Wednesday, 31 December 2008

Home-made multi-purpose book

This is a book-making project for beginners who want to experience the pleasure of designing their own book, but don't feel ready for the glue, needle and thread.

A couple of years ago I found myself in need of a book that was sturdy enough to travel well, had plenty of pages but was cheap enough that I could use it for anything without feeling like I was wasting money, be it making notes, writing shopping lists, sketching, etc. All the big notebooks available around here cost from 1200 kronur (about 15 US $) upwards, and some as much as 3300 kr. (more than 40 US $), which is not just daylight robbery, but several other kinds as well.

What I did was to take a stack of about 200 sheets of A4 white acid-free printer paper which I cut it in half to make about 400 sheets of A5 paper. Then I made a simple cover from bookboard that I put Rexine corners on and covered with brown wrapping paper and glued some white paper on what was to be the inside of the covers. Then I took the stack to a print shop and had them spiral bind it, at a cost of about 600 kr. (less than 10 US $), and voilá! I had a cheap multi-purpose book that I don't hesitate to use when making shopping lists, but still has paper good enough to make drawings, sketches, and even watercolour pictures in. I am slowly beginning to decorate the brown paper cover with drawings as well.

You can use any kind of paper for this kind of project, and even mix different kinds of paper together, which is what I am planning to do for an art journal project. To cut the paper down to the size you want you can do a few sheets at a time with a rotary cutter or box cutter and a ruler on a cutting mat, or you can use a paper guillotine to do a bigger stack at once - you will find one at any print shop, some artist supply shops, paper shops and probably at copy centers as well, although they may not allow you to operate it yourself. You can even tear the paper carefully in order to get decoratively uneven edges on the pages.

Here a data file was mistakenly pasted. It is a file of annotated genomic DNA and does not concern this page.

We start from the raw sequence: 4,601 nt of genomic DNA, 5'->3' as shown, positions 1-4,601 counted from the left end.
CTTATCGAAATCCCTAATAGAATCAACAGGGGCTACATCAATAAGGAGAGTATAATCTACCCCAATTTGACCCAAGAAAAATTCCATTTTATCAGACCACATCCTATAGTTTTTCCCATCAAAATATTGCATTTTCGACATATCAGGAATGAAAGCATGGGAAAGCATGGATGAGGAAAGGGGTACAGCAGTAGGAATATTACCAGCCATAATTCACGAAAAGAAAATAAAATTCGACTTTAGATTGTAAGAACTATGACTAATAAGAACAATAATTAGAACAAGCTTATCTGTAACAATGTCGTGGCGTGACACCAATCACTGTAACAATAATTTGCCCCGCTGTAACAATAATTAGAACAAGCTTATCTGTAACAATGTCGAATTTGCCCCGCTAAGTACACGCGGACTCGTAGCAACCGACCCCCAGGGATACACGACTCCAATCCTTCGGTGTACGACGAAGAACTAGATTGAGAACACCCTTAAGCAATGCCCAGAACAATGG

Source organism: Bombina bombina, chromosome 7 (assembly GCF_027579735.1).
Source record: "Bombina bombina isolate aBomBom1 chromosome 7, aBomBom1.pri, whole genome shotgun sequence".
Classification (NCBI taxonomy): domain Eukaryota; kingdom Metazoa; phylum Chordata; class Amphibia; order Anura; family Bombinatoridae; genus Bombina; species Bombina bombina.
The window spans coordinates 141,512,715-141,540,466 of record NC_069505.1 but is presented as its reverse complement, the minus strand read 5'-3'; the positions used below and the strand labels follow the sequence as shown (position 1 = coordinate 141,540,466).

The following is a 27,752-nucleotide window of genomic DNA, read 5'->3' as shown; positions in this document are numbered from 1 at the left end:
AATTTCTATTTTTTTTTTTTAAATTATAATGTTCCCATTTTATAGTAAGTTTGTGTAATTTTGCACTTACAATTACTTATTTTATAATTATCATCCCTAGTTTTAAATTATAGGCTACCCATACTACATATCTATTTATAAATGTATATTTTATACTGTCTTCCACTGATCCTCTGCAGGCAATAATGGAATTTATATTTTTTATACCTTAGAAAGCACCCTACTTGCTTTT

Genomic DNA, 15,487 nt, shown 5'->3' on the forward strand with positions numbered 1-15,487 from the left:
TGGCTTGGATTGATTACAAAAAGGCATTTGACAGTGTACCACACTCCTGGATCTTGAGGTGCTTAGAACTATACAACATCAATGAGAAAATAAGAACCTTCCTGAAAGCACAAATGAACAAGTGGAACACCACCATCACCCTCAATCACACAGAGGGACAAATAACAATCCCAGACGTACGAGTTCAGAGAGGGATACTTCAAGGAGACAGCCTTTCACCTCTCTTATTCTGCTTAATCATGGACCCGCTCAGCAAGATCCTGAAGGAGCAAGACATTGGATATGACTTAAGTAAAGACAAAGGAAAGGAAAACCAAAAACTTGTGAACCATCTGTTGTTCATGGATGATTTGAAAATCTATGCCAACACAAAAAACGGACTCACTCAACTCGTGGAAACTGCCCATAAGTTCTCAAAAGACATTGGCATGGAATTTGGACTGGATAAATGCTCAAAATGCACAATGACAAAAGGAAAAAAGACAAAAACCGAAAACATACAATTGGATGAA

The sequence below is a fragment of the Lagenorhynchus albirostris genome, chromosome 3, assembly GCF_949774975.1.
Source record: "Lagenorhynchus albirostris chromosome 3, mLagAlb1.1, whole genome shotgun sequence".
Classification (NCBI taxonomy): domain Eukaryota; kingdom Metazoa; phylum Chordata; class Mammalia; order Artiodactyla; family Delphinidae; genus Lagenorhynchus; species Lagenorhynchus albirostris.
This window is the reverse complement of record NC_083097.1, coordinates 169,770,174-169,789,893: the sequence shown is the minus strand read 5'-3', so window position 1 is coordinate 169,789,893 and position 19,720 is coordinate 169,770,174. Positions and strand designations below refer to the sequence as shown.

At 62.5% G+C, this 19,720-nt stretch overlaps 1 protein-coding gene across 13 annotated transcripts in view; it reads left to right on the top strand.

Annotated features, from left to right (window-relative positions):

As to the covers, if you don't have bookboard, you can use cardboard or posterboard or any thick paper or even plastic that will protect the inner pages. Just be careful to use something the machine that punches the holes for the spiral can handle (the first print shop I went to had old equipment that couldn't handle the bookboard, so I took my business elsewhere). I recommend paper, since it is easy to personalize with decorations, such as drawings, collage or stickers or anything you can think of.

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